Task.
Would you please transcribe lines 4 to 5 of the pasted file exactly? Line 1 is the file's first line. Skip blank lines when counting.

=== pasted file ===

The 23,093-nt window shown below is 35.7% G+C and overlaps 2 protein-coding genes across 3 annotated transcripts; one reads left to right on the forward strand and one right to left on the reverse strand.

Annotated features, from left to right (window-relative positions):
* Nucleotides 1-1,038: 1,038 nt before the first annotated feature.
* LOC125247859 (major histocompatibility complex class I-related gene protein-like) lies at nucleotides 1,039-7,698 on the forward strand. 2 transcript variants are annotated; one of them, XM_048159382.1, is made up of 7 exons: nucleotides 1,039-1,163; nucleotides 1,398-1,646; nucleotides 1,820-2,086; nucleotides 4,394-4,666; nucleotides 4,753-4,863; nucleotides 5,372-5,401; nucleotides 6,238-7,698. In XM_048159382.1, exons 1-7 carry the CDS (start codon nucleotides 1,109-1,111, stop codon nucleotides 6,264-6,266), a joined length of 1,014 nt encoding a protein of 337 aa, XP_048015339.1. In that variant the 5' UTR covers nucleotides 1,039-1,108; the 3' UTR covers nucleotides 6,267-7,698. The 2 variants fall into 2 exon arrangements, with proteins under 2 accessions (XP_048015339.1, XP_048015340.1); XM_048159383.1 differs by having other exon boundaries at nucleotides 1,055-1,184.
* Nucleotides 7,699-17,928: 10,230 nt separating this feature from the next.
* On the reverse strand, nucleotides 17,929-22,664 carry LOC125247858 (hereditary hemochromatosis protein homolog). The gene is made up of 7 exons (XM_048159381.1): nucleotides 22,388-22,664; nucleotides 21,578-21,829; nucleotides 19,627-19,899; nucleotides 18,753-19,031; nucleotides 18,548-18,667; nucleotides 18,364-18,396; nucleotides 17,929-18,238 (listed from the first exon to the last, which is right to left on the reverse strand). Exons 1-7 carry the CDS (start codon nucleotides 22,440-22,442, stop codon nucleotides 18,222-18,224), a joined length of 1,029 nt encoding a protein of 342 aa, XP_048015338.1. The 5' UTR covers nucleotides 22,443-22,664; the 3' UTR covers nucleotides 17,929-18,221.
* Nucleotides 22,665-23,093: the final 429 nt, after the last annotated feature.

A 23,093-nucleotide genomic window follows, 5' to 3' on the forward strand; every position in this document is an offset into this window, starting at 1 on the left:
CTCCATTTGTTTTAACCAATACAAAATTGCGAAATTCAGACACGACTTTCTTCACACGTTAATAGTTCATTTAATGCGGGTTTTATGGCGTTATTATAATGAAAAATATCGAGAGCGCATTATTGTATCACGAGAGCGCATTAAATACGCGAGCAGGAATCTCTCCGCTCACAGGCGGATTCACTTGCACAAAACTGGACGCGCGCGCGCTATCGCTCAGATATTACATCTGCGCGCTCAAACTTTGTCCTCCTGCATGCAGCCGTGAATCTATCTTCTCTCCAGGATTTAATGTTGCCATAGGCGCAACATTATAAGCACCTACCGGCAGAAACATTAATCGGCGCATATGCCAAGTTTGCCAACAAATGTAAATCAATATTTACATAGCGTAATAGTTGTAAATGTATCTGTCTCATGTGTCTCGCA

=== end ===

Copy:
* LOC125247859 (major histocompatibility complex class I-related gene protein-like) lies at nucleotides 1,039-7,698 on the forward strand. 2 transcript variants are annotated; one of them, XM_048159382.1, is made up of 7 exons: nucleotides 1,039-1,163; nucleotides 1,398-1,646; nucleotides 1,820-2,086; nucleotides 4,394-4,666; nucleotides 4,753-4,863; nucleotides 5,372-5,401; nucleotides 6,238-7,698. In XM_048159382.1, exons 1-7 carry the CDS (start codon nucleotides 1,109-1,111, stop codon nucleotides 6,264-6,266), a joined length of 1,014 nt encoding a protein of 337 aa, XP_048015339.1. In that variant the 5' UTR covers nucleotides 1,039-1,108; the 3' UTR covers nucleotides 6,267-7,698. The 2 variants fall into 2 exon arrangements, with proteins under 2 accessions (XP_048015339.1, XP_048015340.1); XM_048159383.1 differs by having other exon boundaries at nucleotides 1,055-1,184.
* Nucleotides 7,699-17,928: 10,230 nt separating this feature from the next.